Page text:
But the second contributor to the existence of bad loans is buyers making bad borrowing decisions. This problem affects consumers in all credit categories, not just those in the lower credit score tiers. The average interest rate for new vehicles varies greatly depending on the source of the funds. While the common advice to all car buyers is “shop around,” most consumers do not—80% of auto loans are brokered through dealers.19 Further, many consumers do not realize that lower monthly payments usually come with higher APRs and, thus, much higher total interest payments. For example, the life-of-loan savings for even a super-prime borrower can be almost $2,000 if they shop around for auto loans.20 Choosing bad loan terms can put a buyer in financial jeopardy—both as their budget may be stretched tighter and unable to accommodate unexpected expenses, and in terms of opportunity costs. As consumers pay more for longer, they aren’t using that money for more productive purposes (i.e., savings, 401k contributions, down payments on a house, etc.).
As an FP, it is important to help your clients make good borrowing decisions, as the implications of a bad choice can be widespread and long-lasting. While you have no control over the price of new vehicles, interest rates, supply issues, or other economic conditions, you can help a client consider and appreciate the differences across loan options and the impact different loan terms can have on their financial plans. To best assist clients, it is important to understand why they may make bad borrowing decisions in the first place. We discuss three possible causes below.
A major contributor to the existence of bad loans is buyers making bad borrowing decisions—this problem affects consumers in all credit categories, not just those in the lower credit score tiers.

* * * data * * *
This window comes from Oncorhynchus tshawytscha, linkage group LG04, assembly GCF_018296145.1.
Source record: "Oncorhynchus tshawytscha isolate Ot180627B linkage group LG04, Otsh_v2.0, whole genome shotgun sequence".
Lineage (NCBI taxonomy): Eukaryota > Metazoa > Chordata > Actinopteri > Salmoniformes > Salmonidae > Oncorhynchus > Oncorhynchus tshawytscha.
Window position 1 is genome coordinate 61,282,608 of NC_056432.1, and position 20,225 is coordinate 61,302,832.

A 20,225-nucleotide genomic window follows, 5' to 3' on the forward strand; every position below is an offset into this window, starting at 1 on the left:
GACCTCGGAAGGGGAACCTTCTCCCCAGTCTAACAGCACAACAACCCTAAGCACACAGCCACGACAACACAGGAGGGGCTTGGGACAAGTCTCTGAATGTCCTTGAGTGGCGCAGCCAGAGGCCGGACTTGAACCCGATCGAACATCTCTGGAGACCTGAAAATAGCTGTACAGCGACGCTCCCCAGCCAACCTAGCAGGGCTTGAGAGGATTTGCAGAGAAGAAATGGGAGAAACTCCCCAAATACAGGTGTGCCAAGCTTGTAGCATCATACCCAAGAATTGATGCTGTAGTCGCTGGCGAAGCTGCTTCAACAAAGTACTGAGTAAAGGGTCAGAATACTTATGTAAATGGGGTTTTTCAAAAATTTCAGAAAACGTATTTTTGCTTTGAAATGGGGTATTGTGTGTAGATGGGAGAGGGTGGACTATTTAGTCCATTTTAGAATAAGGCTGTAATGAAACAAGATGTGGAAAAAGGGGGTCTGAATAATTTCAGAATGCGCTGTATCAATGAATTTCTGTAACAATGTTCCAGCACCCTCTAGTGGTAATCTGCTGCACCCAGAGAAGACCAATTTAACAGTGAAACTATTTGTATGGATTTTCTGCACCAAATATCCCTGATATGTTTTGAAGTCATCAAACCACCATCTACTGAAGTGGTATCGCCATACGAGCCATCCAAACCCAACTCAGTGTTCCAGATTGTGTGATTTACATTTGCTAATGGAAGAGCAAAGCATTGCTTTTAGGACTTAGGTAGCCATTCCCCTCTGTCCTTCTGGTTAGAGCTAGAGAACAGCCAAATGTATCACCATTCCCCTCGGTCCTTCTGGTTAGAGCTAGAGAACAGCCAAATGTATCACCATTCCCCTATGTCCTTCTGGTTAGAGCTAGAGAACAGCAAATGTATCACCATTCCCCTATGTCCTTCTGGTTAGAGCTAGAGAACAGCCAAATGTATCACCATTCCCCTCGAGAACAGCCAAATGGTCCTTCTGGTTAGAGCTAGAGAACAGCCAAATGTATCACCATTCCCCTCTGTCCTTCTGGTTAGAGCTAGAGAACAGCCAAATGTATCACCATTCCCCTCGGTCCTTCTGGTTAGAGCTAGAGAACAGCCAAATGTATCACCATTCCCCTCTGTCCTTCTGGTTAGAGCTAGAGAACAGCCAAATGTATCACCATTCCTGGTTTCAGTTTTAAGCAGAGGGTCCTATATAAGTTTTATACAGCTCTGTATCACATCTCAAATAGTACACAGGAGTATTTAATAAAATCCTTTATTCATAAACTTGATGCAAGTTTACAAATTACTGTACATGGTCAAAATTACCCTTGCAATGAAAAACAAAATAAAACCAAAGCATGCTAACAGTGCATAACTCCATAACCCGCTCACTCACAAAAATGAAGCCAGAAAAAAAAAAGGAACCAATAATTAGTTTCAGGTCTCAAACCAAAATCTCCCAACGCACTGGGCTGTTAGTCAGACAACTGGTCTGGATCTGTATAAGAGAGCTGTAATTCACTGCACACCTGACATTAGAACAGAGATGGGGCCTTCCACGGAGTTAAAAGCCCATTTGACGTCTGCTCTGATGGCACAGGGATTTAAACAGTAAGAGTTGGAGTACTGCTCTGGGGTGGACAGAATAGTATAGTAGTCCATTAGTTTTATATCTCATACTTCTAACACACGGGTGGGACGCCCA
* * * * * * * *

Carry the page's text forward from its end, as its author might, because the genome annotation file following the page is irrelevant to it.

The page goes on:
Very generally, decision bracketing has to do with how individuals aggregate (or disaggregate) outcomes when making multiple choices. As a result, some individuals may “bracket” too narrowly, ignoring “adding-up effects” as a result. This happens when buyers neglect the many choices they are making when deciding on a car and the related loan—they may think they are just deciding on the car, but the car they choose affects the cost of other components of ownership—they may focus on a couple outcomes that come to mind while forgetting about or disregarding others. Usually the disregarded considerations are smaller, but more frequent, meaning they add up quickly (thus, the “adding-up” part of the effect). When buying a new vehicle, individuals may focus on the monthly payment and one or two other expenses related to car ownership (e.g., insurance and upkeep), while disregarding others such as gas, unexpected repairs, taxes and registration, and ongoing depreciation. As a result, borrowers may believe they can afford more car than they actually can because they are underestimating the total cost of ownership.
One way to address narrow bracketing is to go through all the costs related to car ownership with your client and have them determine a total ownership budget. There are standard calculators available online that can help make this easier on clients (too much effort can make decision-making worse). You can also show the changes in total costs depending on the characteristics of the car chosen. Having clients think through the many associated costs of buying a new vehicle can temper the temptation to buy too much car—it can even result in clients waiting to purchase until borrowing costs are more favorable.